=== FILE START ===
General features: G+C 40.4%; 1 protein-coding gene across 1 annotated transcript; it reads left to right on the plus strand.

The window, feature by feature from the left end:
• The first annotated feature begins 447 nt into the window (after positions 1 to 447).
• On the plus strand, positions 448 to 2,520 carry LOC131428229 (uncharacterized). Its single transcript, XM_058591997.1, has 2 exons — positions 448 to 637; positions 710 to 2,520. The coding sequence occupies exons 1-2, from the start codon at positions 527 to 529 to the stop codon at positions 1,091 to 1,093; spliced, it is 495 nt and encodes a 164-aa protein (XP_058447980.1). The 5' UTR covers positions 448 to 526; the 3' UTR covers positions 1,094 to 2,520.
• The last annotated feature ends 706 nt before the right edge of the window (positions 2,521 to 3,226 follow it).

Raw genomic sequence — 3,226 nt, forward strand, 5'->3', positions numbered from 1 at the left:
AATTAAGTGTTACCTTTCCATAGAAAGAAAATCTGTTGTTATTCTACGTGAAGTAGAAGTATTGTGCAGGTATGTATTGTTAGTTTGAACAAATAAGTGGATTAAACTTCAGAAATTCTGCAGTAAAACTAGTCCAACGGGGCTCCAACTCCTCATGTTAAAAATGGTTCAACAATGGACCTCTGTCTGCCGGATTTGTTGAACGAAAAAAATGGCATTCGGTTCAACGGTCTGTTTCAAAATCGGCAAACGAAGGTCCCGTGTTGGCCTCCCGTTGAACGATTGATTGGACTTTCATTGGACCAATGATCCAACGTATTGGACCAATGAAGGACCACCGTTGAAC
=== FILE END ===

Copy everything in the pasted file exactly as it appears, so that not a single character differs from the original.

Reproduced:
General features: G+C 40.4%; 1 protein-coding gene across 1 annotated transcript; it reads left to right on the plus strand.

The window, feature by feature from the left end:
• The first annotated feature begins 447 nt into the window (after positions 1 to 447).
• On the plus strand, positions 448 to 2,520 carry LOC131428229 (uncharacterized). Its single transcript, XM_058591997.1, has 2 exons — positions 448 to 637; positions 710 to 2,520. The coding sequence occupies exons 1-2, from the start codon at positions 527 to 529 to the stop codon at positions 1,091 to 1,093; spliced, it is 495 nt and encodes a 164-aa protein (XP_058447980.1). The 5' UTR covers positions 448 to 526; the 3' UTR covers positions 1,094 to 2,520.
• The last annotated feature ends 706 nt before the right edge of the window (positions 2,521 to 3,226 follow it).

Raw genomic sequence — 3,226 nt, forward strand, 5'->3', positions numbered from 1 at the left:
AATTAAGTGTTACCTTTCCATAGAAAGAAAATCTGTTGTTATTCTACGTGAAGTAGAAGTATTGTGCAGGTATGTATTGTTAGTTTGAACAAATAAGTGGATTAAACTTCAGAAATTCTGCAGTAAAACTAGTCCAACGGGGCTCCAACTCCTCATGTTAAAAATGGTTCAACAATGGACCTCTGTCTGCCGGATTTGTTGAACGAAAAAAATGGCATTCGGTTCAACGGTCTGTTTCAAAATCGGCAAACGAAGGTCCCGTGTTGGCCTCCCGTTGAACGATTGATTGGACTTTCATTGGACCAATGATCCAACGTATTGGACCAATGAAGGACCACCGTTGAAC